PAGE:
This coming Friday night (June 11, 2010), I’m going to be running the opening night panel at EditFestNY enititled “The Lean Forward Moment” (try and guess where we got that title from) during which I’m going to be interviewing five great editors: Michael Berenbaum, A.C.E. (Sex and the City 1 and 2), Joe Klotz, A.C.E. (Precious, Junebug),  Andrew Mondshein, A.C.E. (Remember Me, Chocolat, The Sixth Sense),  Susan Morse, A.C.E. (Manhattan, Hannah and Her Sisters), and Andrew Weisblum, A.C.E. (Fantastic Mr. Fox, The Wrestler).

Now, here’s where you can get involved.  First off, if you’re in the area, register for this two-day event.  It’s going to be well worth your while and, honestly, with the discounts for students, or many user groups (both FCP and Avid) you’ll more than get your money’s worth — cocktails on Friday, pizza and beer on Saturday, along with some great panels.

But here’s another way that you can involved.  I am going to ask each of the panelists to show a scene from a film that influenced that filmmakers, and then all six of us are going  to talk about it. Here is a preview (the first look — never before announced) at what you’ll see if you’re there:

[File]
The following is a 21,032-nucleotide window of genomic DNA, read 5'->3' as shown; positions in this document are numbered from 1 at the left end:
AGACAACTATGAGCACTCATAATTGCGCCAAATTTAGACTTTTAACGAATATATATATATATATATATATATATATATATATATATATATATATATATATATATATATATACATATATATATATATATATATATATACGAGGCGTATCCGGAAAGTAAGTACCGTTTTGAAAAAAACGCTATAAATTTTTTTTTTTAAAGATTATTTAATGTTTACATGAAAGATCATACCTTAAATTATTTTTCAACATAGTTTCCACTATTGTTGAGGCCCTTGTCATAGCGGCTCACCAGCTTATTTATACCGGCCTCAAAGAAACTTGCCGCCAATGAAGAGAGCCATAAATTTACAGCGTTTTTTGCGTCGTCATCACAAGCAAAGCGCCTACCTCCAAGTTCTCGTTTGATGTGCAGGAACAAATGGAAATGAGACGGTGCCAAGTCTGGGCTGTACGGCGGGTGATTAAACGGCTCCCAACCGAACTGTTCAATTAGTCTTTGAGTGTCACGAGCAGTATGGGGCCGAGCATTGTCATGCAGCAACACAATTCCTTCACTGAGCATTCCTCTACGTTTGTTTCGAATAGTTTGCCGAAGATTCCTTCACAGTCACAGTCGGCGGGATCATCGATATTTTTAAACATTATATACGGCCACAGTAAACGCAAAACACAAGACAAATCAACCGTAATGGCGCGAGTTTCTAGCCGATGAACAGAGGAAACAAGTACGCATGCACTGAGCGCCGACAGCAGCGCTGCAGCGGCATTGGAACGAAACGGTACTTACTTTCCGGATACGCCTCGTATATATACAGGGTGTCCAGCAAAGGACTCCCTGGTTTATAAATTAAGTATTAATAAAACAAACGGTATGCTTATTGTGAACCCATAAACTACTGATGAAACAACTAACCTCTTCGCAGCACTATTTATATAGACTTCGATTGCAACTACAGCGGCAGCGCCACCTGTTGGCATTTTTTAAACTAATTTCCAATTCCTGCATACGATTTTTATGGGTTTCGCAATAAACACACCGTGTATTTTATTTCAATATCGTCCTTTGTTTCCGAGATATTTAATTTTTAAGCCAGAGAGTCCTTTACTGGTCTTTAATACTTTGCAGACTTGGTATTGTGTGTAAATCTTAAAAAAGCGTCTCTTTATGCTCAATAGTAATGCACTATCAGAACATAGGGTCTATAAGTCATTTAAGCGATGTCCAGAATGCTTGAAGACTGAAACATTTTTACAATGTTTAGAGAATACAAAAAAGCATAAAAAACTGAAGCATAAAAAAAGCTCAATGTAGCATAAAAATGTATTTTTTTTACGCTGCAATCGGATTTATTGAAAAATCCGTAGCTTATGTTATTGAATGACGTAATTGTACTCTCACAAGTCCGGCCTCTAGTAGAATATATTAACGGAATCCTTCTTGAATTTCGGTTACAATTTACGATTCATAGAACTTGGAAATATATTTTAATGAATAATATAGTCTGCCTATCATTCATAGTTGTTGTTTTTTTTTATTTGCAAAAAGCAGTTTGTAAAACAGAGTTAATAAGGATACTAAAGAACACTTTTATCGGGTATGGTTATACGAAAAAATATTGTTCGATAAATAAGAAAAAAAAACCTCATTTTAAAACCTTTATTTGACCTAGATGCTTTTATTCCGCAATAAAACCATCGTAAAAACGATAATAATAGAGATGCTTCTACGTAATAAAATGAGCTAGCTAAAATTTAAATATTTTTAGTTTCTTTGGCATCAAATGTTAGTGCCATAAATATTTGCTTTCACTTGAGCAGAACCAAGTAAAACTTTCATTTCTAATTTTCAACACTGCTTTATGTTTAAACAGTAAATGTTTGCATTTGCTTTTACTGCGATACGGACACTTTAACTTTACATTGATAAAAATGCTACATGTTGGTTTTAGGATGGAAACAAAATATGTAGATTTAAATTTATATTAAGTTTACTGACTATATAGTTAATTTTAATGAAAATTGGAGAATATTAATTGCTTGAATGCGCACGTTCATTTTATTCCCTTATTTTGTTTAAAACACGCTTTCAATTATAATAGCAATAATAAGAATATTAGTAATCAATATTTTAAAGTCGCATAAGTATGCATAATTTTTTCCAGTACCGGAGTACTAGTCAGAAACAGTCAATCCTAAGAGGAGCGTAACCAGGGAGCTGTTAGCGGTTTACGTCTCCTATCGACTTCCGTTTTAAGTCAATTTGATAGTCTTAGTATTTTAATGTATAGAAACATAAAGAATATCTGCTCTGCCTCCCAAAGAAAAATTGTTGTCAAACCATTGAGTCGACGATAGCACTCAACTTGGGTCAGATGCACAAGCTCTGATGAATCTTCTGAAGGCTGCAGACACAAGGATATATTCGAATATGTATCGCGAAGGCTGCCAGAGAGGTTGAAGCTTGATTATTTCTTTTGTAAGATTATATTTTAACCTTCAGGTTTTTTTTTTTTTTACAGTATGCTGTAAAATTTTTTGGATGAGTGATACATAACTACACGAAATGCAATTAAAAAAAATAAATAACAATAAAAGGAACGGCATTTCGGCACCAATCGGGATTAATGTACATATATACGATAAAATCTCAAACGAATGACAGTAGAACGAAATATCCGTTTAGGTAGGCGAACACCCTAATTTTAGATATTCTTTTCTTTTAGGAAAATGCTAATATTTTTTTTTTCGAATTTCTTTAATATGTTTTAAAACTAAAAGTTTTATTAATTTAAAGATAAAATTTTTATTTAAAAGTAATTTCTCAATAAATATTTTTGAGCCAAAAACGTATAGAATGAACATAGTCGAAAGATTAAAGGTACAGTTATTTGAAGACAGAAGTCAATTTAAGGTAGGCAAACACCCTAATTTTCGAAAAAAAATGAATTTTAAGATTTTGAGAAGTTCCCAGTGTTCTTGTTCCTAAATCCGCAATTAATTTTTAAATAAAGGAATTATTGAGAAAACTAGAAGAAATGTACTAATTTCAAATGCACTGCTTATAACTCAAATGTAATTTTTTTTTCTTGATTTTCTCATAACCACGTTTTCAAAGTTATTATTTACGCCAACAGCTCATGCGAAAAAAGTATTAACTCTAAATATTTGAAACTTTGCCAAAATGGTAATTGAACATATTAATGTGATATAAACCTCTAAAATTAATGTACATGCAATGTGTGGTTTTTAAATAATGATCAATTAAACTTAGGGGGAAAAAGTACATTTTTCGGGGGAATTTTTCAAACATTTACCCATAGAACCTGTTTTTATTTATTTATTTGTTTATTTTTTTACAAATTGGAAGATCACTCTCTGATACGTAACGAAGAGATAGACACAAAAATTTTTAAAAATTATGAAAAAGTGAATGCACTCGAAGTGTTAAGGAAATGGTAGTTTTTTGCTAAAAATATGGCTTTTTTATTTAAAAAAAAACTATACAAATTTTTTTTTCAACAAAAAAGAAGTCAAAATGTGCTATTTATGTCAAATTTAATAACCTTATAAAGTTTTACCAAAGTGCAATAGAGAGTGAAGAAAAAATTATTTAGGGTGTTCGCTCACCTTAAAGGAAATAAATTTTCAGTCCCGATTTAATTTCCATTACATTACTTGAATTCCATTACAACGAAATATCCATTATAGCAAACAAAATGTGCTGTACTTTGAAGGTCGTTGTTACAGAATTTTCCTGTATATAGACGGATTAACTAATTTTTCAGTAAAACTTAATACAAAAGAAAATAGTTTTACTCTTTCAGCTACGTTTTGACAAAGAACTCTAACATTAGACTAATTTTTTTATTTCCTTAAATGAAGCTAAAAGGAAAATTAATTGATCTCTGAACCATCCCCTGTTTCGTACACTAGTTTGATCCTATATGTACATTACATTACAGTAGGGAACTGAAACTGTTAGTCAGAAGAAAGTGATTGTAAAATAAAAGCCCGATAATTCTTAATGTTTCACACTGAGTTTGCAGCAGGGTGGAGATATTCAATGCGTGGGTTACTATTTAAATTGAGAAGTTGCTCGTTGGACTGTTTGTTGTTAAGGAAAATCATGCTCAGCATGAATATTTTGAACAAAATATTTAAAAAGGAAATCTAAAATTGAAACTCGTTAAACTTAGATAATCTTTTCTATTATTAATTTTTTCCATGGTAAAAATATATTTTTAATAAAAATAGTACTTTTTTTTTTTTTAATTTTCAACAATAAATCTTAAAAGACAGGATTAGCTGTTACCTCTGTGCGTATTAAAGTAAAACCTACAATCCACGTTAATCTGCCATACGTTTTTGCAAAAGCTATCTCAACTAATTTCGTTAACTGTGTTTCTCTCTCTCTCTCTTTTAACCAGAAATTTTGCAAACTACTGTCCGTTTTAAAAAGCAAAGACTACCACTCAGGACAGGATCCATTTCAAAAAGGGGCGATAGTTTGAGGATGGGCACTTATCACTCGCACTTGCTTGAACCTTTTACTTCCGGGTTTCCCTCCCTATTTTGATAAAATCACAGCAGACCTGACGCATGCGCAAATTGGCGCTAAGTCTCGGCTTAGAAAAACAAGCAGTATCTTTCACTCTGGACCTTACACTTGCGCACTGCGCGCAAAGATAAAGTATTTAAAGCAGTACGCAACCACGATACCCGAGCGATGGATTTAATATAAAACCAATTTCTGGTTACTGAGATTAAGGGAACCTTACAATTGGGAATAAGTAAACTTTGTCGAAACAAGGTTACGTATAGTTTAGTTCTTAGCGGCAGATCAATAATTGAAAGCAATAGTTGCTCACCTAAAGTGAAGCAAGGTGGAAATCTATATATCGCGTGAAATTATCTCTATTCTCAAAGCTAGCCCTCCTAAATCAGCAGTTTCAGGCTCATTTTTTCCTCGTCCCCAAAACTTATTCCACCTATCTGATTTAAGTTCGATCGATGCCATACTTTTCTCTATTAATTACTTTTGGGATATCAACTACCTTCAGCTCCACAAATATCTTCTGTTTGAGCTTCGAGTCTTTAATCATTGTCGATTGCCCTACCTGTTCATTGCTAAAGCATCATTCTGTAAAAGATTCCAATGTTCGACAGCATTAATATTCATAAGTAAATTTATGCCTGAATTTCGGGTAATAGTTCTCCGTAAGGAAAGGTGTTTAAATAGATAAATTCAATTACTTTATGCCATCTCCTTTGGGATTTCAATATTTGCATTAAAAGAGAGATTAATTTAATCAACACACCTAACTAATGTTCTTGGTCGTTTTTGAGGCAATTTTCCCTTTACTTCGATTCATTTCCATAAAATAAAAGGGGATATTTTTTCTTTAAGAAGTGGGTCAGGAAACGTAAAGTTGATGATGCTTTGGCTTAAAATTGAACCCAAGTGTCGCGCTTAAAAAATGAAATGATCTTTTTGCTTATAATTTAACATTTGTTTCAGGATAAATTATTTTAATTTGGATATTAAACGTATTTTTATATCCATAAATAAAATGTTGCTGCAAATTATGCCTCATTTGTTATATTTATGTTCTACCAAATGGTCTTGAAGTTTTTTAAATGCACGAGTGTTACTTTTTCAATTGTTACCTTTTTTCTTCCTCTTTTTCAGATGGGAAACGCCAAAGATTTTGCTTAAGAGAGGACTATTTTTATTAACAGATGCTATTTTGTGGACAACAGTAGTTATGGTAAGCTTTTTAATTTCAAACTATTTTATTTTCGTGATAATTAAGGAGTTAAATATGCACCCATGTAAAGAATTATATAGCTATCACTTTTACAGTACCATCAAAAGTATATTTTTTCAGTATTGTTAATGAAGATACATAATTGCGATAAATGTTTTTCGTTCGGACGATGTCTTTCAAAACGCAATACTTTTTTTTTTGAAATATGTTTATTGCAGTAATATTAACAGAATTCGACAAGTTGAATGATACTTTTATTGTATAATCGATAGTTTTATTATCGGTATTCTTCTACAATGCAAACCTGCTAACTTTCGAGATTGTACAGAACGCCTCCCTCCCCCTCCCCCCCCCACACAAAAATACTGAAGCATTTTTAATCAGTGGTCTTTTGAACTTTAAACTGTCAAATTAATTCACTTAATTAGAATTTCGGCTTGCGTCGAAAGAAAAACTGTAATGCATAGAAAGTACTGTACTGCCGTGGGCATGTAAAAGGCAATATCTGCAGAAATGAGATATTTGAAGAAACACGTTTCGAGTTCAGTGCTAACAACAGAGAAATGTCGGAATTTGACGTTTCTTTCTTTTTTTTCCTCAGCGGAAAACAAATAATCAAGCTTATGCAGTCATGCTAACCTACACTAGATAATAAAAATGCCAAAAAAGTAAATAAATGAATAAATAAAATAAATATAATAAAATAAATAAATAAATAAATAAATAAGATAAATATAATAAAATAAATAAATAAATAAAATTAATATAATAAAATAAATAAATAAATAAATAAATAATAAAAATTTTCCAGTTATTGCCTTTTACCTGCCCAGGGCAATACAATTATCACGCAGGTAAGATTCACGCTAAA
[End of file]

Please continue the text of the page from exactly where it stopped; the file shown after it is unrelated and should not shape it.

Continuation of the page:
1. Michael Berenbaum is showing the opening sequence from ONCE UPON A TIME IN THE WEST, directed by Sergio Leone and edited by Nino Baragli in
  2. Joe Klotz is showing an early scene from DOG DAY AFTERNOON, directed by Sidney Lumet and edited by Dede Allen in 1975
  3. Andy Mondshein is showing the last scene from BONNIE AND CLYDE, directed by Arthur Penn and edited by Dede Allen (again!!  how fitting) in 1967,
  4. Sandy Morse is showing the opening of THE DIVING BELL AND THE BUTTERFLY, directed by Julian Schnabel and edited by Juliette Welfling in 2007,
  5. Andrew Weisblum is showing the “birth of the hula hoop” scene from THE HUDSUCKER PROXY, directed by Joel Coen and edited by Thom Noble in 1994.

Whether you’re going to be at EditFestNY or not, what I’d love for you to do is submit questions for these editors.  I’ll select a few and ask them for you.  What is it that you’d like to know about that scene or how it affected each of these editors.  You can submit the questions here, or tweet them to me on Twitter.  My name there is @schnittman.